Toyota Motor Corp. is poised to become the world's largest automaker. But you didn't hear it from the company.
At a news conference Friday, executives laid out a production target that probably would allow it to steal the bragging rights from General Motors Corp. next year.
But soft-spoken company President Katsuaki Watanabe chose to focus on Toyota's plan to beef up quality control rather than brag about topping GM.
"That's just what the results may be," Watanabe said at a hotel in Nagoya, near the company's headquarters in Toyota City.
Watanabe noted that Toyota's good fortunes had received a boost from an important outside factor: surging oil prices that made its vehicles more appealing to drivers.
The automaker set a global production target of 9.42 million vehicles for next year, marking a 4% increase from the 9.04 million it expects to produce this year and beating the 9.2 million that General Motors is estimated to have produced this year.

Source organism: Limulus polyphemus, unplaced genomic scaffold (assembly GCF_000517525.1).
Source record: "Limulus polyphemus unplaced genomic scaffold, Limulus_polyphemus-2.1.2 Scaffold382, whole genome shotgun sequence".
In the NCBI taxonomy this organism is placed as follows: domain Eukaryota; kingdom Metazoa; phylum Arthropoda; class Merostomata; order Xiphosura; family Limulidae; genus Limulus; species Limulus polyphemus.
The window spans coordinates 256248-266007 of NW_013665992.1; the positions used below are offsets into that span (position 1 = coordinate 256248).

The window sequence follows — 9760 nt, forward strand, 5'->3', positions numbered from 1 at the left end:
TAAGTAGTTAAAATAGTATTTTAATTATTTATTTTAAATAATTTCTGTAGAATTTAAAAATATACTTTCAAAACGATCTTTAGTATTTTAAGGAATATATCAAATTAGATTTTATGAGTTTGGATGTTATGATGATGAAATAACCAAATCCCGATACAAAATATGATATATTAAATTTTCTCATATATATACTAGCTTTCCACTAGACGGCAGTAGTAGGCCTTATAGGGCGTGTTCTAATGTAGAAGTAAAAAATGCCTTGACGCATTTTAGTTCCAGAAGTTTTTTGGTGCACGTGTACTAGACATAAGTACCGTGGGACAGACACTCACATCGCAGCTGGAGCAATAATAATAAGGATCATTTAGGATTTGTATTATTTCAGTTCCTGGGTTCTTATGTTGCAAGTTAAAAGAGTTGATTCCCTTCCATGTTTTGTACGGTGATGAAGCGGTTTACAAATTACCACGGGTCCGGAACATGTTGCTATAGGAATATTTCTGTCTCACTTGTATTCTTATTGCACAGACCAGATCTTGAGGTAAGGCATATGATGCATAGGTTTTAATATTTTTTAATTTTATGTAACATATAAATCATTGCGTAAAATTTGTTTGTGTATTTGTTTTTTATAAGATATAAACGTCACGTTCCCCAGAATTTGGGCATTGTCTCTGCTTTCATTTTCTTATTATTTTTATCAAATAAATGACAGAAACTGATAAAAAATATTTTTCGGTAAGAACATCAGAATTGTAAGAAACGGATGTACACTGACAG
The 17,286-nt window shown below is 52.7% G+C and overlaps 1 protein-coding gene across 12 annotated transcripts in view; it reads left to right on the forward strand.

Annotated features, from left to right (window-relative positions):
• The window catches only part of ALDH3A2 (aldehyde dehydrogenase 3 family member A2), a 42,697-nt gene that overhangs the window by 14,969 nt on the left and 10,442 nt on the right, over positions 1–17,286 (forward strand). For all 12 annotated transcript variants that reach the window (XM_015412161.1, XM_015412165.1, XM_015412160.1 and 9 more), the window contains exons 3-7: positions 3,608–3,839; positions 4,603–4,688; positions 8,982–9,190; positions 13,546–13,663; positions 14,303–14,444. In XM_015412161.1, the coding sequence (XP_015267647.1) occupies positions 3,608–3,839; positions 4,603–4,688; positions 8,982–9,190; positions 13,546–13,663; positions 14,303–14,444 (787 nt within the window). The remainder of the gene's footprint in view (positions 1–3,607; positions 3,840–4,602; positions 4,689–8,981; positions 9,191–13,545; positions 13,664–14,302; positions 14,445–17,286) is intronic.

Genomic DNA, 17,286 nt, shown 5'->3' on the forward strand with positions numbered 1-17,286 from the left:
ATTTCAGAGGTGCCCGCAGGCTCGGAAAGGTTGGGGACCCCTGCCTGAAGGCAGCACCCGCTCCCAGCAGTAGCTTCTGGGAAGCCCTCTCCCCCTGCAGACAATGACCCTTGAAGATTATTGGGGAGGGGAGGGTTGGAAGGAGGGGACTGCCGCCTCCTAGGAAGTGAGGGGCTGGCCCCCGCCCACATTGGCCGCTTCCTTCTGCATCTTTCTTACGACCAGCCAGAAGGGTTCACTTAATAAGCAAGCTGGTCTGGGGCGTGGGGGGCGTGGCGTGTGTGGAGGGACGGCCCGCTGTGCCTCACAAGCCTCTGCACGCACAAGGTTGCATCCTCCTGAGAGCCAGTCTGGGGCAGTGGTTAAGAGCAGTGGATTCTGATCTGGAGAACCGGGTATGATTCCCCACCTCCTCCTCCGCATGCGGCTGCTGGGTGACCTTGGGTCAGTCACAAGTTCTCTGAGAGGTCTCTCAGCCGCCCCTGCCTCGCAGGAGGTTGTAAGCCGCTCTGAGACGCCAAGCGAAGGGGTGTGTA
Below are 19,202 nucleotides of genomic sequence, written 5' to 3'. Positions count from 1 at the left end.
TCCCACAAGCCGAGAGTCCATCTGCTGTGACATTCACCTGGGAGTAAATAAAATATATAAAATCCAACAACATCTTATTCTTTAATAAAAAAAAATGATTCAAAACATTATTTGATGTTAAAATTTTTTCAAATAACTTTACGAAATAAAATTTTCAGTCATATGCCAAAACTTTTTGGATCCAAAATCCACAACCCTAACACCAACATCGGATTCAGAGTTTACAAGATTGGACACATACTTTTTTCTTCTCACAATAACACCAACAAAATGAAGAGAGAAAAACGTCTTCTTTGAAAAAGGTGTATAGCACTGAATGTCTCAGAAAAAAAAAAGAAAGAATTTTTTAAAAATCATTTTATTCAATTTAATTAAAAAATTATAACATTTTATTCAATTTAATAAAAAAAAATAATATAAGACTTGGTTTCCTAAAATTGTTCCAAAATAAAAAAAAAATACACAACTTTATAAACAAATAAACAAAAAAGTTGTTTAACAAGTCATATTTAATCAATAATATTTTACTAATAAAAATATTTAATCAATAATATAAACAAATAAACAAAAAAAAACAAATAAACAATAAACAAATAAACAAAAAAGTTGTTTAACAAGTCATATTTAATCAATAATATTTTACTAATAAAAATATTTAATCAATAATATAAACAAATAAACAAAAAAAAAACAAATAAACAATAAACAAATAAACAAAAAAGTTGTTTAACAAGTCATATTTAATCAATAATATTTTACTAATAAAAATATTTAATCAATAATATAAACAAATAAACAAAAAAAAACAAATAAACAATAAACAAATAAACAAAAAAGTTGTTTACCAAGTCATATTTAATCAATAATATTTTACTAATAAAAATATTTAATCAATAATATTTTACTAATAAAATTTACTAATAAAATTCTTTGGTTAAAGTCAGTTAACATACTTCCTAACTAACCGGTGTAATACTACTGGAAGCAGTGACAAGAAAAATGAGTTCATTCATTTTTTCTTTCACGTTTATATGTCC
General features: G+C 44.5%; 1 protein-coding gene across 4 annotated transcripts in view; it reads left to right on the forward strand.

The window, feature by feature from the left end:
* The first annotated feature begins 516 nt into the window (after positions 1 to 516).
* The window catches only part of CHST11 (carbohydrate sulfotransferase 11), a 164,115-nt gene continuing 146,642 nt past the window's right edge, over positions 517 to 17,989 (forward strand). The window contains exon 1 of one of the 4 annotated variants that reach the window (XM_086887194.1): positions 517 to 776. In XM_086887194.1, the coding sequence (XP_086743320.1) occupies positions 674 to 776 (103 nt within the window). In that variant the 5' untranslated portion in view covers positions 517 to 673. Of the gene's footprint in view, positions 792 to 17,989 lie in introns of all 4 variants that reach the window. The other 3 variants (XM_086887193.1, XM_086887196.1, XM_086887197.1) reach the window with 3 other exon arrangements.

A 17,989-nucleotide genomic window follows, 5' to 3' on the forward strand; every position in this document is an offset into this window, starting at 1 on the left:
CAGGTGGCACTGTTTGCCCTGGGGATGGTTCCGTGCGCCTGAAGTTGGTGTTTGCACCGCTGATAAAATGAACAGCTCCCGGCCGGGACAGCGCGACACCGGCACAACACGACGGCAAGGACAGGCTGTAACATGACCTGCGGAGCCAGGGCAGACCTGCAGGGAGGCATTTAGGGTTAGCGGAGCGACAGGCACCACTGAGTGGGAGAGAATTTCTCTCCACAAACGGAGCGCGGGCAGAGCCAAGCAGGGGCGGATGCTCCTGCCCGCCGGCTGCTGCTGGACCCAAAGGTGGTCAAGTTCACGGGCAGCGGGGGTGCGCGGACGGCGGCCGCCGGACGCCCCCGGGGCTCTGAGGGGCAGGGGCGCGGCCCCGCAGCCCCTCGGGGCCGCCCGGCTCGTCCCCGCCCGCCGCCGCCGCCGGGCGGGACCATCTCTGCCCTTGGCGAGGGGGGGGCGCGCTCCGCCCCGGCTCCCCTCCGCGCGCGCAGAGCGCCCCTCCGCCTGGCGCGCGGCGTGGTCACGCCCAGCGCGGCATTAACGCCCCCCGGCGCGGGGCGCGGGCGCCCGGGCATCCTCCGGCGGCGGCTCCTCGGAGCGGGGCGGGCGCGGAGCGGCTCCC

The bullish outlook lifted Toyota's stock to an all-time closing high in Tokyo.
Detroit-based GM has not given targets for next year, but it has been forced to scale back production recently after seeing its market share eroded by Toyota and other Asian automakers.
Watanabe also told reporters that Toyota was considering adding another plant in North America. He did not provide details.